Monday, May 24, 2010

All The World's A Stage

The young woman in the video was excited. She was leading a quick tour of the church building that a very active and mission minded young congregation will be moving into soon. The younger church is swapping space with an older congregation that no longer fits. A kind of hand-me-up deal.

When she got to the worship space itself, she called the front part of the church, the focal point for all the seats, "the stage". Not the altar platform but the stage. In the full-page newspaper spread for a nearby megachurch, I notice that the focal point of worship looks more like the set or stage for American Idol than the focal point of the floorplan for a Romanesque, Gothic or even a modern church built in the 20th century.

There is no altar. There is no cross. There are video screens, lights and big speakers. There's a clear plexiglass enclosure for the drummer so that he can pound away vigorously without overpowering. What may have in the past functioned as a screen for the actual "sanctuary", the holy of holies in an Orthodox church, the place where the elements of Holy Communion were consecrated in sacred reverence, now functions as a sound deflector. It's transparent so we can see that drummer working his set. We expect to see that, don't we?
One could wonder, what god is being worshiped here--if this is about God at all? Is it the god of culture, the god of performance? The god of entertainment? The god of cool light shows and videos? Is what happens here about worship as the activity and participation of the people (the true definition of liturgy), or performance where one can either sing along and emote or just watch and be entertained by it all?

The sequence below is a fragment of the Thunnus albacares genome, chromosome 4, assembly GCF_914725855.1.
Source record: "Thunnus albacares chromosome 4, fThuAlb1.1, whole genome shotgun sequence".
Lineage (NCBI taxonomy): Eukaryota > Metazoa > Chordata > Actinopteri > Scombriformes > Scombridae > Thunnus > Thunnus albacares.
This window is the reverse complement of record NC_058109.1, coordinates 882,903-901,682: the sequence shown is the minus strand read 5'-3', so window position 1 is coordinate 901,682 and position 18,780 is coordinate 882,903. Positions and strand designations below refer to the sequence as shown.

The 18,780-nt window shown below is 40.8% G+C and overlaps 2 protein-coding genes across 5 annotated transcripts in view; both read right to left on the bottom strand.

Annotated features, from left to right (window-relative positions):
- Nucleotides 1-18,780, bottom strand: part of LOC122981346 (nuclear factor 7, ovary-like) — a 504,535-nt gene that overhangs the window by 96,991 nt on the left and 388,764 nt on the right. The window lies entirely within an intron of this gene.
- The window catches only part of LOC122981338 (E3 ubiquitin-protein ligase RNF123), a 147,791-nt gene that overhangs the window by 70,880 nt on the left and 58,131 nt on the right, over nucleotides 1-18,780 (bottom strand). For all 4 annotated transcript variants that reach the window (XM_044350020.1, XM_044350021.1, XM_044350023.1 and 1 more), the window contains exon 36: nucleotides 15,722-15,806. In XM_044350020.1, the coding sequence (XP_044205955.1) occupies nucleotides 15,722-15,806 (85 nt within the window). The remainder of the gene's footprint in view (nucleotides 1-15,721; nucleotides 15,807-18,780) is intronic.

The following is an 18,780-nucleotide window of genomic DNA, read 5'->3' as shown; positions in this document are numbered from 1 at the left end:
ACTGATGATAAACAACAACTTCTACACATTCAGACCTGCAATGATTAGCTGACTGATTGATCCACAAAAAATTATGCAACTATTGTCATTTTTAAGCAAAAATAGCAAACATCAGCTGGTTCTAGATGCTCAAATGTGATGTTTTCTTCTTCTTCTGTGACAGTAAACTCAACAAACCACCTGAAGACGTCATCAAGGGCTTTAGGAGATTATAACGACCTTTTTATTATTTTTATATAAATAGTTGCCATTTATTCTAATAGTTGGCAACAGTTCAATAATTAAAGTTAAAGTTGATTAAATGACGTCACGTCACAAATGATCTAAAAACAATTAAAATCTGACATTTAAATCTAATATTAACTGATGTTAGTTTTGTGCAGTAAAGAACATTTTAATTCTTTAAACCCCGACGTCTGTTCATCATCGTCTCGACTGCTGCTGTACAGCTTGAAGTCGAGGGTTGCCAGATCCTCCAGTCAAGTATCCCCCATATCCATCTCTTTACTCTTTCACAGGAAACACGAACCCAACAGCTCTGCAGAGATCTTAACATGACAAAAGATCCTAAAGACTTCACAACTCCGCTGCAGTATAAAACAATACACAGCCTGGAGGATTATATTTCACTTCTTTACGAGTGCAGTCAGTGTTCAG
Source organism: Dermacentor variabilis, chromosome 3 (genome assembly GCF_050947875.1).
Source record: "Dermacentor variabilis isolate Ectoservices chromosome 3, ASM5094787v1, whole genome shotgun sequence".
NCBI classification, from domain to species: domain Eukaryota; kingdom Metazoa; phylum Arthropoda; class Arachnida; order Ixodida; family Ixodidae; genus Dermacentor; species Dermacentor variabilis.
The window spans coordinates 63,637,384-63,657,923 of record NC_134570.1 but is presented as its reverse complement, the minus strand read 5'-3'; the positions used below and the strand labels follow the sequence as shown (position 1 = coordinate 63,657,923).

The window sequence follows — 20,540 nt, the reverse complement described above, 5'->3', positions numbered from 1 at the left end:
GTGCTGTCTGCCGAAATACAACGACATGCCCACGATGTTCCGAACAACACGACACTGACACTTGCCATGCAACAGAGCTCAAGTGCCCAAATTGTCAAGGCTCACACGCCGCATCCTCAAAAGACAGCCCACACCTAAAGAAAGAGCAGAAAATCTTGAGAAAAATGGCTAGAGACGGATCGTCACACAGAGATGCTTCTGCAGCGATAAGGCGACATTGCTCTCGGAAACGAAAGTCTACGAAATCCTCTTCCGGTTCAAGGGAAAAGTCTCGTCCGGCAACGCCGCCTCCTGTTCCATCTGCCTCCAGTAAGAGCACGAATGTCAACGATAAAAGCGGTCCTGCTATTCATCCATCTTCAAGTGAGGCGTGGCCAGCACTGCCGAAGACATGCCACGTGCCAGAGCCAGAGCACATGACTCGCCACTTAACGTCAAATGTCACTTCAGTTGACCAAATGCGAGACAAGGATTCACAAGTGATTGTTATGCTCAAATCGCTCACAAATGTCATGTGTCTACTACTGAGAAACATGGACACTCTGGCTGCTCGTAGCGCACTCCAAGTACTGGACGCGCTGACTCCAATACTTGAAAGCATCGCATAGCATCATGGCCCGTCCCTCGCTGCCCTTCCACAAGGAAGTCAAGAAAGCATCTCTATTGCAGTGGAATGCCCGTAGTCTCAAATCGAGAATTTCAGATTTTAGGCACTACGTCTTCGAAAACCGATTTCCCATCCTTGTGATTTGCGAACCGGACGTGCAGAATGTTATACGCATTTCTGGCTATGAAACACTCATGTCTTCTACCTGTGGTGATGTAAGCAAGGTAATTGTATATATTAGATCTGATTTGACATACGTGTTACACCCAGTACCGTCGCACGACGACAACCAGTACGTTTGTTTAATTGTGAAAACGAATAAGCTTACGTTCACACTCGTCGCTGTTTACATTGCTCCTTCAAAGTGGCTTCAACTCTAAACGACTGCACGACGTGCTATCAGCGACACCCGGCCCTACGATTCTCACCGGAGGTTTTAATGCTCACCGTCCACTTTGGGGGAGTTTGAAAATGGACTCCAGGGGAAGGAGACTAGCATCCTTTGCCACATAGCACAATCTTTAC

There are so many things that seem to be happening right: discipleship groups, not just outreach to but actual involvement by new ethnic and language groups.

And yet, I wonder. The only symbol in the entire full page ad, other than the logo of the church itself, is for Seattle's Best Coffee. Not the cross of Christ. What is being said between the lines? Has the cross become such a ubiquitous piece of costume jewelry that churches have had to distance themselves from it in order to not be understood? Or not be misunderstood?

Is it Seattle's Best Coffee that "does church" here? Is that what "doing church different" means? Jesus asked us to follow him. Is that different from doing church? How?

How much of what we think worship is about speaks to our culture? How much speaks to Christ? Does the term "corporate worship" mean something very different from what it did even 20 years ago? Do we understand that difference? And where do we go from here?

Is all the world a stage now? Has the church become one, too?
I hope that when we're not doing church we're still being church. With or without the coffee.
My hero, Joseph Sittler, wasn't much for the coffee. But when he'd lead worship, he'd go buy a bottle of good wine, very good wine, to go along with very good bread. He was insistent that like creation itself, holy communion was not an insipid thing to be dutifully trudged through but a marvelous giift to be enjoyed. So the wine and the bread should actually taste like something. Something good. Something very good.
For that, worship really needs an altar, not a stage.

Happy ponderings,


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